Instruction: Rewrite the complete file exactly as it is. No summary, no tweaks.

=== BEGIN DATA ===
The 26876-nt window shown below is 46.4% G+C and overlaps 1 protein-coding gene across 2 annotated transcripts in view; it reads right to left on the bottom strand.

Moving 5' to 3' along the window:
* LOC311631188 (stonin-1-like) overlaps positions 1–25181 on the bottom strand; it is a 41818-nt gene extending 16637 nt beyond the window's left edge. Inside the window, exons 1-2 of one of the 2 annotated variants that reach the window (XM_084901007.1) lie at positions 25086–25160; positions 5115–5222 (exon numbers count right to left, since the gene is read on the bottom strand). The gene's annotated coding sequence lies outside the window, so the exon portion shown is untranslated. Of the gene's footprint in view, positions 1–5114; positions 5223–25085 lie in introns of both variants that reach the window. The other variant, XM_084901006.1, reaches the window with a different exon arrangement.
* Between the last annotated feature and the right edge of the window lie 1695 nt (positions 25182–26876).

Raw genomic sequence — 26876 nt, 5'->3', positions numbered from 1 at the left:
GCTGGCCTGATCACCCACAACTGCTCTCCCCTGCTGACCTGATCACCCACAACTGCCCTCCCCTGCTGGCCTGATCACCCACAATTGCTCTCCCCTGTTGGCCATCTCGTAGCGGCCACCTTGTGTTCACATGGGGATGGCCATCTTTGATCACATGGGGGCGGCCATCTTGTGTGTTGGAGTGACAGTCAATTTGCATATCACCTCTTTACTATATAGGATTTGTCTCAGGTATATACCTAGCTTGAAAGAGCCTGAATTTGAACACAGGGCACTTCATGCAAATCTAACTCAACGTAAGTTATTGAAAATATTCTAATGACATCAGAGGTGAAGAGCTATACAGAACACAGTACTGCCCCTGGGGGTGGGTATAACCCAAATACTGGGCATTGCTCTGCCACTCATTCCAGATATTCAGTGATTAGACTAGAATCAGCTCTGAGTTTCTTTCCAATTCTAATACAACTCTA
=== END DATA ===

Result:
The 26876-nt window shown below is 46.4% G+C and overlaps 1 protein-coding gene across 2 annotated transcripts in view; it reads right to left on the bottom strand.

Moving 5' to 3' along the window:
* LOC311631188 (stonin-1-like) overlaps positions 1–25181 on the bottom strand; it is a 41818-nt gene extending 16637 nt beyond the window's left edge. Inside the window, exons 1-2 of one of the 2 annotated variants that reach the window (XM_084901007.1) lie at positions 25086–25160; positions 5115–5222 (exon numbers count right to left, since the gene is read on the bottom strand). The gene's annotated coding sequence lies outside the window, so the exon portion shown is untranslated. Of the gene's footprint in view, positions 1–5114; positions 5223–25085 lie in introns of both variants that reach the window. The other variant, XM_084901006.1, reaches the window with a different exon arrangement.
* Between the last annotated feature and the right edge of the window lie 1695 nt (positions 25182–26876).

Raw genomic sequence — 26876 nt, 5'->3', positions numbered from 1 at the left:
GCTGGCCTGATCACCCACAACTGCTCTCCCCTGCTGACCTGATCACCCACAACTGCCCTCCCCTGCTGGCCTGATCACCCACAATTGCTCTCCCCTGTTGGCCATCTCGTAGCGGCCACCTTGTGTTCACATGGGGATGGCCATCTTTGATCACATGGGGGCGGCCATCTTGTGTGTTGGAGTGACAGTCAATTTGCATATCACCTCTTTACTATATAGGATTTGTCTCAGGTATATACCTAGCTTGAAAGAGCCTGAATTTGAACACAGGGCACTTCATGCAAATCTAACTCAACGTAAGTTATTGAAAATATTCTAATGACATCAGAGGTGAAGAGCTATACAGAACACAGTACTGCCCCTGGGGGTGGGTATAACCCAAATACTGGGCATTGCTCTGCCACTCATTCCAGATATTCAGTGATTAGACTAGAATCAGCTCTGAGTTTCTTTCCAATTCTAATACAACTCTA